FAQFAQ          SearchSearch          MemberlistMemberlist          UsergroupsUsergroups    RegisterRegister 
 ProfileProfile          Log in to check your private messagesLog in to check your private messages          Log inLog in          
Urraca and urraca

 
Post new topic   Reply to topic    Asturian-American Migration Forum Index -> Castilian Spanish - Castellano
View previous topic :: View next topic  
Author Message
Bob
Moderator


Joined: 24 Feb 2003
Posts: 1727
Location: Connecticut and Massachusetts

PostPosted: Wed Oct 27, 2004 5:50 pm    Post subject: Urraca and urraca Reply with quote

As has been mentioned in another thread, Urraca was a queen during the 12th century. Urraca also means magpie (Pica pica).. Is one named after the other? If so, why?
Back to top  
argayu



Joined: 16 Mar 2004
Posts: 89
Location: Mieres del Camín

PostPosted: Thu Oct 28, 2004 2:36 am    Post subject: Reply with quote

Nun ye mui bien d'aú sal el nome Urraca. Pero'l sustantivu "urraca" ye una pallabra castellana, porque esi páxaru n'asturianu (o polo menos na fastera central), llámase pega. Na Edá Media hebo un par d'Urraques famoses, una d'elles, creo que reina de Navarra, conocía pol alcuñu de "l'Asturiana".
--------------------------------------------------------------------------------------

No se muy bien de dónde sale el nombre Urraca. Pero el sustantivo "urraca" es una palabra castellana, porque ese pájaro en asturiano (o por lo menos en la zona central), se llama "pega". En la Edad Media hubo un par de Urracas famosas, una de ellas, creo que reina de Navarra, conocida por el sobrenombre de "la Asturiana".

-----------
translated by Art

I don't know very well where the name Urraca came from. But the noun "urraca" is a Castilian word, because in Asturian we call this bird "pega" (at least in the central zone of Asturias). In the Middle Ages there was a pair of famous Urracas. One of them, I think, was the queen of Navarra and known by the nickname of "La Asturiana."
Back to top  
Terechu
Moderator


Joined: 24 Jun 2003
Posts: 1557
Location: GIJON - ASTURIAS

PostPosted: Thu Oct 28, 2004 4:04 am    Post subject: Reply with quote

I believe that, although "urraca" is phonetically ugly, the bird itself is beautiful and just as some girls are called "Paloma" these days (or Robin in English-speaking countries), it seems that Urraca was a popular name in the middle ages. I know of 3 Urracas of some relevance.
1. Urraca Paterna - wife of Asturian king Ramino I (Urraca la Asturiana)
2. Queen Urraca of León and Castille - daughter of Emperor Alfonso VI
3. Urraca de Castilla - (great-dranddaughter of Urraca no. 2), daughter of Alfonso VIII and Eleonor Plantagenet (sister of Richard I of England - Richard the Lionheart).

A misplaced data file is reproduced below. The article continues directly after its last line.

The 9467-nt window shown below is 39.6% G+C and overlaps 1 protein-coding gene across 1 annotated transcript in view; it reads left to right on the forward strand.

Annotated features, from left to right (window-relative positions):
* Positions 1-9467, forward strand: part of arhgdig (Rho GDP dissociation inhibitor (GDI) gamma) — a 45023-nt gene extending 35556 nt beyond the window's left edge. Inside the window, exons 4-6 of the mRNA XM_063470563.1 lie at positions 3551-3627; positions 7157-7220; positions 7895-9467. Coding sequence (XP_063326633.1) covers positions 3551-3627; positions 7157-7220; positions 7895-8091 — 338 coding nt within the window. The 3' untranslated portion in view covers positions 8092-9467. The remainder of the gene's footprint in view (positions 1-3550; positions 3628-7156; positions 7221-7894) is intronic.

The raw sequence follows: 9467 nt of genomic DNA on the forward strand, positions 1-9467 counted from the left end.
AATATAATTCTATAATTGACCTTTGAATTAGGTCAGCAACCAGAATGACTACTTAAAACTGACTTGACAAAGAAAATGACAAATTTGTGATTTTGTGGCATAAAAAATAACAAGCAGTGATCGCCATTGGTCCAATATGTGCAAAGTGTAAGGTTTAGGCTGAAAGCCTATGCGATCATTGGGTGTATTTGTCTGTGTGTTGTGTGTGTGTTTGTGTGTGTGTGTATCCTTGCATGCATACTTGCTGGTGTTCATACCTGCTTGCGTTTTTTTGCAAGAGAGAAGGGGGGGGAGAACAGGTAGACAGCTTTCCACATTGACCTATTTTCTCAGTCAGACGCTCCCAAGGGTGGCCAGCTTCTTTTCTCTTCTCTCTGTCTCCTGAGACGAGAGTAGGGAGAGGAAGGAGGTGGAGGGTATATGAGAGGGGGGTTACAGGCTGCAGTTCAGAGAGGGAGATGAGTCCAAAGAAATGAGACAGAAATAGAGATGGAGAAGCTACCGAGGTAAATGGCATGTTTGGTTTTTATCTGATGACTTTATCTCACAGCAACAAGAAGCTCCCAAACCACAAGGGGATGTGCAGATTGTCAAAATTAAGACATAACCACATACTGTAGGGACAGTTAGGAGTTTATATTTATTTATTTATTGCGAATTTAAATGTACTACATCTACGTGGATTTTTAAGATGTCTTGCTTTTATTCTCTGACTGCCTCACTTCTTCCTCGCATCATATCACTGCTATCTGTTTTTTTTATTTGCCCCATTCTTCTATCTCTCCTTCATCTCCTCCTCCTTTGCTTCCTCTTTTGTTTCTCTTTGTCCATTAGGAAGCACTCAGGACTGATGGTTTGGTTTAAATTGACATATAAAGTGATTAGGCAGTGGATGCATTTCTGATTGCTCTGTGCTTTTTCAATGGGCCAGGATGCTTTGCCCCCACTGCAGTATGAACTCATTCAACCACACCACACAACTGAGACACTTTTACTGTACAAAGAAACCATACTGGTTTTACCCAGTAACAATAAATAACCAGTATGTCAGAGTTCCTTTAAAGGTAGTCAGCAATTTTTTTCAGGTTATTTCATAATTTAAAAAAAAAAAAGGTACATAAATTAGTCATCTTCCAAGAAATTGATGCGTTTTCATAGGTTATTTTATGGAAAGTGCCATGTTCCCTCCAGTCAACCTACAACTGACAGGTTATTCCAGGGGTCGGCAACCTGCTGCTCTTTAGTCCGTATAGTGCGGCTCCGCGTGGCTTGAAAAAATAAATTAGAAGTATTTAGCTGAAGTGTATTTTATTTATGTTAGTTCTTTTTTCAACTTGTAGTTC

If you like historic biographies, there are several about Queen Urraca, who inherited the Christian Empire of Alfonso VI, and whose second husband Alfonso el Batallador (king of Aragón and Navarra) did nothing but try to take it away from her, to the point of kidnapping her and locking her up in a castle. After she managed to escape, he besieged the other castle where she found refuge, etc.
She could get no respect - like Rodney Dangerfield! Laughing
------------------------------------------------------------------

Creo que, aunque urraca sea fonéticamente feo, el pájaro en sí es guapo y al igual que ahora se les pone a las niñas Paloma (o Robin en países de habla inglesa), parece ser que Urraca fue un nombre popular en la edad media. Yo sé de al menos 3 Urras de alguna relevancia:

1. Urraca Paterna (La Asturiana) - esposa de Ramiro I
2. Doña Urraca de León y Castilla - hija del emperador Alfonso VI
3. Urraca de Castilla - tataranieta de la 2a. e hija de Alfonso VIII y Leonor Plantagenet (hermana de Ricardo Corazón de León).

Si os gustan las biografías históricas, hay varias sobre la reina Doña Urraca(heredera del imperio de Alfonso VI), cuyo segundo marido, Alfonso el Batallador (rey de Aragón y Navarra) no hizo otra cosa más que intentar quitárselo todo, hasta el punto de secuestrarla y encerrarla en un castillo, y cuando la pobre consiguió fugarse, asedió el castillo donde se había refugiado...en fin! No conseguía hacerse respetar - le pasaba como a Rodney Dangerfield! Laughing

Terechu
Back to top  
Display posts from previous:   
Post new topic   Reply to topic    Asturian-American Migration Forum Index -> Castilian Spanish - Castellano All times are GMT - 4 Hours
Page 1 of 1

 
Jump to:  
You cannot post new topics in this forum
You cannot reply to topics in this forum
You cannot edit your posts in this forum
You cannot delete your posts in this forum
You cannot vote in polls in this forum

Site design & hosting by

Zoller Wagner Digital Design